While displaying the output as HTML, you will also need to convert the string to make sure the special characters do not interfere with the HTML markup. You can convert special characters in PHP using the function htmlspecialchars().

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Use Prepared Statements

Alternately, you can use prepared statements to avoid SQL injections. A prepared statement is a template of an SQL query, where you specify parameters at a later stage to execute it. Here is an example of a prepared statement in PHP and MySQLi.

$query = $mysql_connection->prepare("select * from user_table where username = ? and password = ?");$query->execute(array($username, $password));

Other Hygiene Checks to Prevent SQL Attacks

The next step in mitigating this vulnerability is to limit access to the database to only what is necessary.

For instance, connect your web application to the DBMS using a specific user, which has access to only the relevant database.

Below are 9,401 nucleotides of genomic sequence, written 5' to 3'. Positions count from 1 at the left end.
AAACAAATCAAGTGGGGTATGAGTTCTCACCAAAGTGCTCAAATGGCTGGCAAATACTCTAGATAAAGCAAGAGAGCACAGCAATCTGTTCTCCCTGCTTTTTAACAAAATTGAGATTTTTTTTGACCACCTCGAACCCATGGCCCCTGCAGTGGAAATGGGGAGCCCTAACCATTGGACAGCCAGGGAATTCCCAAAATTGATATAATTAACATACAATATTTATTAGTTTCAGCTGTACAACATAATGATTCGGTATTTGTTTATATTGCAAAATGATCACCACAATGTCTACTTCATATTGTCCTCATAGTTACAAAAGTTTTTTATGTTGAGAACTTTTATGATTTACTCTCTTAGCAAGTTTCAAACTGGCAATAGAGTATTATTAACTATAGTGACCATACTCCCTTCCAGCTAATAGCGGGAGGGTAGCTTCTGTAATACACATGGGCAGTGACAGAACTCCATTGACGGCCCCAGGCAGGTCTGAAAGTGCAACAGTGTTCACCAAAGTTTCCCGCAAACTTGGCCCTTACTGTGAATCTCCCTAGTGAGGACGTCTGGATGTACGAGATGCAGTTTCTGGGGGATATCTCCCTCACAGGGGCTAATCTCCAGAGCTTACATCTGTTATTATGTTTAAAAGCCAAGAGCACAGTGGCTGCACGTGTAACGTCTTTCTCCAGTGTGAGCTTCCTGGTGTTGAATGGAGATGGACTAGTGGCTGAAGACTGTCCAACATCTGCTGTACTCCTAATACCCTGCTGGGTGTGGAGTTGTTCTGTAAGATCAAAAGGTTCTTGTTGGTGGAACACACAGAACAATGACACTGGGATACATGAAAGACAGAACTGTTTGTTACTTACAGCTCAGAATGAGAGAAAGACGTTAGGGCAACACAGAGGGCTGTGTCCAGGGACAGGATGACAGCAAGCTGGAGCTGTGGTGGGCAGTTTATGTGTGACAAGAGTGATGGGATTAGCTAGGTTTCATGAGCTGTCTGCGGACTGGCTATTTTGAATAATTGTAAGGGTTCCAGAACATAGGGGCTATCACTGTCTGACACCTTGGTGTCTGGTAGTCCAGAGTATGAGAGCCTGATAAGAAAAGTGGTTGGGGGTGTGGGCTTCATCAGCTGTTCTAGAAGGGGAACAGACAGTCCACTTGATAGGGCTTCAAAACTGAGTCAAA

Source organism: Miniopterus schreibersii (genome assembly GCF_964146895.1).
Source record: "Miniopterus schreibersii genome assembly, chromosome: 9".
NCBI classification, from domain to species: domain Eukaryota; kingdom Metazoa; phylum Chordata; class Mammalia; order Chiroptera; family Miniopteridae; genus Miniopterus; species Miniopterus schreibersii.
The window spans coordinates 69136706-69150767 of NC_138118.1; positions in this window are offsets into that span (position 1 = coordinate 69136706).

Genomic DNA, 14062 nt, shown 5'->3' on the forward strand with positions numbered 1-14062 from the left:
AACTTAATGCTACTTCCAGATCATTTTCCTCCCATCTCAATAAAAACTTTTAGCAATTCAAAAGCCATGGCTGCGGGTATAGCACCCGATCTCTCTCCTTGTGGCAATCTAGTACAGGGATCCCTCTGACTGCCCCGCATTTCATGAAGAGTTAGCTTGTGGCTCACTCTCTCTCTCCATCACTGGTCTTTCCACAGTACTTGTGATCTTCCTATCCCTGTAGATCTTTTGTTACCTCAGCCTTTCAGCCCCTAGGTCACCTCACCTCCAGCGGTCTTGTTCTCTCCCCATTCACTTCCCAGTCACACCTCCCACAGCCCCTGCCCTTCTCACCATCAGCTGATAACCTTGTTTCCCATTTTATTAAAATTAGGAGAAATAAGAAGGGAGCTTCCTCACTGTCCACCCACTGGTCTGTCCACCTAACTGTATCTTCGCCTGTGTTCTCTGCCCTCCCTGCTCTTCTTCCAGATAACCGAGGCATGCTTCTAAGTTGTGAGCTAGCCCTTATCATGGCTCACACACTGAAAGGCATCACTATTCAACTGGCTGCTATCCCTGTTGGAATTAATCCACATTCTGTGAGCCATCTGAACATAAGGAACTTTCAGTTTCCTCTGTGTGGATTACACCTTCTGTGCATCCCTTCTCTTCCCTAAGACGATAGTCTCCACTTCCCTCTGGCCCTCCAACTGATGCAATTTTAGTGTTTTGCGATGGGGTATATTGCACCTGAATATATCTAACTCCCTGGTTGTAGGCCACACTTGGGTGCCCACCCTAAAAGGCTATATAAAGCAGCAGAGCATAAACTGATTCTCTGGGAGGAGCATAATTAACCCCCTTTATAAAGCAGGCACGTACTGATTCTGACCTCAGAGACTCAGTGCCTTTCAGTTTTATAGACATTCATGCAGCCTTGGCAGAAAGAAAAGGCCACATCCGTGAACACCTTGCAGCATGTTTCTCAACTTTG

Restrict access of the database user to all other locations of the server. You may also wish to block certain SQL keywords in your URL through your web server. If you are using Apache as a web server, you can use the following lines of code in your .htaccess file to show a 403 Forbidden error to a potential attacker.

You should be careful before using this technique as Apache will show an error to a reader if the URL contains these keywords.

RewriteCond %{QUERY_STRING} [^a-z](declare¦char¦set¦cast¦convert¦delete¦drop¦exec¦insert¦meta¦script¦select¦truncate¦update)[^a-z] [NC]RewriteRule (.*) - [F]

As an additional prevention tip, you should always use updated software. When a new version or a patch is released, the bugs that were fixed in the update are detailed in the release notes. Once the details of a bug are out in the public, running an old version of any software can be risky.

SQL Injection in WordPress

You are secure from any SQL injection vulnerability if you are using up-to-date WordPress core files. However, when you use third-party themes and plugins, your entire application is at a risk.